Engage with sales team

A few years back, Xerox identified a disconnect between marketing and sales. Specifically, the salespeople didn’t know and didn’t care about what the content marketing team was creating and distributing. The solution? Xerox developed a content marketing program specifically for the sales team, which culminated in a weekly email wrap-up to salespeople that included strategies to leverage content that would help them drive sales. If your sales team isn’t leveraging your content in some way, it’s your fault, not theirs. Fix it.

Join an audio revolution

This article by Gary Vaynerchuk makes a solid case for audio. If I was to start a content platform today to build an audience, audio would be my first choice. Why? First, usage is up and starting to accelerate. Second, major content gaps still exist in audio, unlike text-based content and video. Third, audio is the only type of content where the audience can multitask.

If I launched a content platform to build an audience today, audio would be my first choice, says @JoePulizzi.
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Think about these ideas too

Need more suggestions? Here are 10 ideas to consider:

  1. Start working on a book for your business. Yes, a real, printed book. If you want to be the leading expert in your industry, a book can pave the way for speaking opportunities, guest posts, surprise coverage, and blog posts to fill a year.
  2. Get at least five employees who are not in marketing involved in your weekly content plan.
  3. Develop a list of the top 100 questions coming from your customer base.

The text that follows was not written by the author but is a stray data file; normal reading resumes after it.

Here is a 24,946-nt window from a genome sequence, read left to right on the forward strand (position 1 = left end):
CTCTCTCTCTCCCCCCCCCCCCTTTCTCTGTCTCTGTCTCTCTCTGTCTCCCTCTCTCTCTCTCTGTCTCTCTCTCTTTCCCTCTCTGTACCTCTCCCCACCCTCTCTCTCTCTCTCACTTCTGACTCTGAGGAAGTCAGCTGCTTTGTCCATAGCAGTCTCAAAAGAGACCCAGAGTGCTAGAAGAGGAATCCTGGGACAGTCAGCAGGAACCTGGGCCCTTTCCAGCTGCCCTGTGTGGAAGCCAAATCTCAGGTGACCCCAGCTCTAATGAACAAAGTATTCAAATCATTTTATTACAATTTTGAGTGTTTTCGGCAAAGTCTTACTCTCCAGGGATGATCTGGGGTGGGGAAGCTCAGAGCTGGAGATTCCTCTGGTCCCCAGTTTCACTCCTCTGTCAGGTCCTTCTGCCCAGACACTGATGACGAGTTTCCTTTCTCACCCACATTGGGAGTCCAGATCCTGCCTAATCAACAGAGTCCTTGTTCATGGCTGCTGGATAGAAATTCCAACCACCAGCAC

4. Develop a content marketing metrics plan for your CEO or supervisor that includes only those metrics that make the case for company business objectives.
  5. Find a way to work with the leading trade magazine in your niche on a joint content effort.
  6. If you have the budget, identify media companies in your industry that may be ripe for acquisition.
  7. Develop a customer event that doesn’t talk about your projects but educates them on where the industry is going.
  8. Create a piece of content this year that would be completely unexpected and see what happens.
  9. Send a videographer and journalist to the next industry event and cover it.
  10.  Whatever you do this year, make sure you are telling a story that’s different than everyone else’s in your industry – not just the same story told incrementally better.

Here’s hoping that there is at least one golden idea in this mix that will help you finish strong for 2017.

Want one more idea to boost your content marketing program in 2017? Register today for Content Marketing World, Sept. 5-8, in Cleveland, Ohio. Use the code BLOG100 to save $100.

Cover image by Joseph Kalinowski/Content Marketing Institute

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This Week in Content Marketing: The New York Times Shows That Email Is the Next Best Thing

NYT_email-next-best-thingPNR: This Old Marketing with Joe Pulizzi and Robert Rose can be found on both iTunes and Stitcher. If you enjoy our show, we would love it if you would rate it or post a review on iTunes.

In this week’s episode

Robert ponders whether saying “I don’t” is a viable alternative to saying “no.” On the news front, we offer an overview of NerdWallet’s content-first approach, which has taken the company from zero to over $500 million in revenue, and outline how The New York Times is killing it in the email game by opening up new marketing opportunities that focus on retention and loyalty. Rants and raves include net neutrality and YouTube’s ad crisis; then we close the show with an example of the week from Mobil.

Download this week’s PNR: This Old Marketing podcast